In 1986, novelist Stephen King cursed a generation of people with a horror story which centers upon a malevolent, shapeshifting title character called, simply, “It.” In the book and in the similarly frightening 1990 television miniseries, It takes the form of an absolutely terrifying, over-the-top cheerful clown named Pennywise. Over the course of the book, Pennywise/It terrorizes a group of kids in ways that I’ve blocked from my memory and don’t care to rekindle through research (thank you very much). For those kids as well as for many people in real life, Pennywise was a source of nightmares.
But for a man named Dominic Deville, Pennywise was inspiration. Here’s a picture of Deville, and reader beware: he’s scary. That’s the point.
Deville is the evil birthday clown. He even has EvilBirthdayClown.com
, which loads with a spooky cackle. That’s probably the best way to contact him in case you’re in need of his services — which you hopefully aren’t, because you’d have to be really mean to want what he offers. Okay, it’s kind of funny too, if the target has a particular sense of humor, and doesn’t mind being scared. But it still isn’t very nice.Deville’s business is pretty simple (but too horrible to inspire copycats). For a fee, you can hire him to don the murderous clown costume and stalk your friend, co-worker, or sibling the week before his or her birthday. As of 2010, Deville, per Metro
, would spend a week stalking your target, “sending chilling texts, making prank phone calls and setting traps in [mailboxes].” (Metro says that Deville will do this to kids if you’d like, but that’s because he misled the press — he later made it clear that he only targets adults.) At the end of the one-week period — assuming that the person who hired him hasn’t called off the prank — Deville let the target off the hook by yelling “happy birthday!” while smashing a pie in the birthday boy or girl’s face, as kind of seen above.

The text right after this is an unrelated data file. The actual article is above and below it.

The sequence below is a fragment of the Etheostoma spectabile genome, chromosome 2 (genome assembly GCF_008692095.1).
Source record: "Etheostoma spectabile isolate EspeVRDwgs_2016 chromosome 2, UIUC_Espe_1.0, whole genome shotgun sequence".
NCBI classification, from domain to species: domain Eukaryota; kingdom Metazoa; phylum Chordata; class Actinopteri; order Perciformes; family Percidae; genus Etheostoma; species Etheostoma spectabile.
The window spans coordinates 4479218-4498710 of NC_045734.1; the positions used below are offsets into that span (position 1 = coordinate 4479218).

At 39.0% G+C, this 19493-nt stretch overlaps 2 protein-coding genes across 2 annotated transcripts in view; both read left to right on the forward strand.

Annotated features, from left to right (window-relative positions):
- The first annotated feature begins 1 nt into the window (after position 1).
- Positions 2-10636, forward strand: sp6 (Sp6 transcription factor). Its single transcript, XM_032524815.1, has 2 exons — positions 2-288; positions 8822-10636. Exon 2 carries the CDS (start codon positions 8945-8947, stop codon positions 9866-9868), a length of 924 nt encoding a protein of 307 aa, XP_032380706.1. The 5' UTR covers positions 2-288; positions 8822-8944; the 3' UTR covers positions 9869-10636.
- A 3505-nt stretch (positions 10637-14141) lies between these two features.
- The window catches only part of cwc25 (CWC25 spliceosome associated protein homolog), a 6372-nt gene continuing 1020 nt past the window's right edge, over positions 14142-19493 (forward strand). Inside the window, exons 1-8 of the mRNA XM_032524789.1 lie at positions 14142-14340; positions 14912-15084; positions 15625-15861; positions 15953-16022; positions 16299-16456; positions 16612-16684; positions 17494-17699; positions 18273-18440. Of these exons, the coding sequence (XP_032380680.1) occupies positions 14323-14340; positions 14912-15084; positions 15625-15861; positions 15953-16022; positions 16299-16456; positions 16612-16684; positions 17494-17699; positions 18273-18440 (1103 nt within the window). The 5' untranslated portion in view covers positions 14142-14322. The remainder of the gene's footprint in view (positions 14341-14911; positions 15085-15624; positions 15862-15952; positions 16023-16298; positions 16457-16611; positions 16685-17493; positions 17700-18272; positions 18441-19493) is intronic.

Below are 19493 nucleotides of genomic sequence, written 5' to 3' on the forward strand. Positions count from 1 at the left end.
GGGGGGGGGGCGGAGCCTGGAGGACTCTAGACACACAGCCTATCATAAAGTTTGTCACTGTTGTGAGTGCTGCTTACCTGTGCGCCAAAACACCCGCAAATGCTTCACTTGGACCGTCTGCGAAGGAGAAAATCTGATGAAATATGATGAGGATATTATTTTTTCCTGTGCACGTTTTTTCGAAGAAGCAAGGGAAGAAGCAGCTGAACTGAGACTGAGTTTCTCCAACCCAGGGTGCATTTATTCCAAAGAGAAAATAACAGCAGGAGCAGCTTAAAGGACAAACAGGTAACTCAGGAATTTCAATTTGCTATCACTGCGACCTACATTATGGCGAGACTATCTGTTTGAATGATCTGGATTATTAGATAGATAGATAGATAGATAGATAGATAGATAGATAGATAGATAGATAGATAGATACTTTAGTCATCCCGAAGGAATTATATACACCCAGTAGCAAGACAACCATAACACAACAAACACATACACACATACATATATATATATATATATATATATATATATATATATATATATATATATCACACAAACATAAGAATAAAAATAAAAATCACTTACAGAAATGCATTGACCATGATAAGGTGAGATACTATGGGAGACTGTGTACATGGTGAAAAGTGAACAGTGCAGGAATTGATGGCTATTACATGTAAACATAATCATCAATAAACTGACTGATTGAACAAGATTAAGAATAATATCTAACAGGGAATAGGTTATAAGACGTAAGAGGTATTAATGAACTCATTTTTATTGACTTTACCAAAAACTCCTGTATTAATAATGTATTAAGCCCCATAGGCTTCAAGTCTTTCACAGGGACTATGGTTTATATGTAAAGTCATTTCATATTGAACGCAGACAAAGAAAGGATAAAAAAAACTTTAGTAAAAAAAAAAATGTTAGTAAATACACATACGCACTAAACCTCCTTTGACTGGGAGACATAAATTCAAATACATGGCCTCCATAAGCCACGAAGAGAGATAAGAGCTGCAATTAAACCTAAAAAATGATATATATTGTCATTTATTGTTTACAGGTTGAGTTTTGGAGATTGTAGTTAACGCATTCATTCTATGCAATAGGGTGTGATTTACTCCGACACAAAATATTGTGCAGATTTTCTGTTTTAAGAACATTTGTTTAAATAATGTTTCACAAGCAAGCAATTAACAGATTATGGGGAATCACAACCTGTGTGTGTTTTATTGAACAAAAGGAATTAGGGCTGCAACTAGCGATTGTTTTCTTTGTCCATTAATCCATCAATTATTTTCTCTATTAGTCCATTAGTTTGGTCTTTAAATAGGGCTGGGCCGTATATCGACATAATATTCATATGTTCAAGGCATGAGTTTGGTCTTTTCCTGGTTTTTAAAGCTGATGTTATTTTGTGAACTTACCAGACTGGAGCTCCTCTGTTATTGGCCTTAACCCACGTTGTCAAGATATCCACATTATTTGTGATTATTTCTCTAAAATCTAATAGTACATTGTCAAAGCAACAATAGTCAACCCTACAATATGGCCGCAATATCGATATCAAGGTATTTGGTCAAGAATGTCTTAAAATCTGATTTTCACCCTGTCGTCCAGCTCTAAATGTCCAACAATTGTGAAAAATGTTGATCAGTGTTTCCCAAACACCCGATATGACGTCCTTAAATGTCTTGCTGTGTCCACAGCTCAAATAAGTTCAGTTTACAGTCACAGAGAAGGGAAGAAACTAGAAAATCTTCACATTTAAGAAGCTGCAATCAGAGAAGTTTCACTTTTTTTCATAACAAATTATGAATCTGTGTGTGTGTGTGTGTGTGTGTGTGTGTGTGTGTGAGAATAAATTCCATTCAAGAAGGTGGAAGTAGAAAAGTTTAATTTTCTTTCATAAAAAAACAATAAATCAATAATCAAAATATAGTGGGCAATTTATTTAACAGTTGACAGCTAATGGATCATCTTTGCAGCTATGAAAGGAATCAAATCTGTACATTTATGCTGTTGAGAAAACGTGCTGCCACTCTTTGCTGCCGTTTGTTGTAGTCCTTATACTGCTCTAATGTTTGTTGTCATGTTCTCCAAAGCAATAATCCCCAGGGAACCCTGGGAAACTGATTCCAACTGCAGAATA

If that sounds sadistic, well, it probably is. In 2012, Deville told a blog that he had given up the craft due to lack of time, even though his services didn’t get very much use. Only about ten people hired him over the course of his time in business, and he only operated near his home in Switzerland. Before he retired, he charged 666 francs for five days of stalking and only went after people over the age of 18, and successfully pied his target about 50% of the time. But he’s hung up his clown shoes for now. So if you’re being stalked by a creepy clown, it’s not Deville. (And hopefully, it’s not Pennywise either.)
: The fear of clowns — called “coulrophobia” — is real, and really, very few people like clowns. In 2008, researchers at the University of Sheffield (per Reuters
) surveyed 250 children (age four to 16) about how to improve the decor of pediatric wings in hospitals. All 250 said to keep the clowns away. One of the researchers concluded that “clowns are universally disliked by children,” and “some found them quite frightening and unknowable.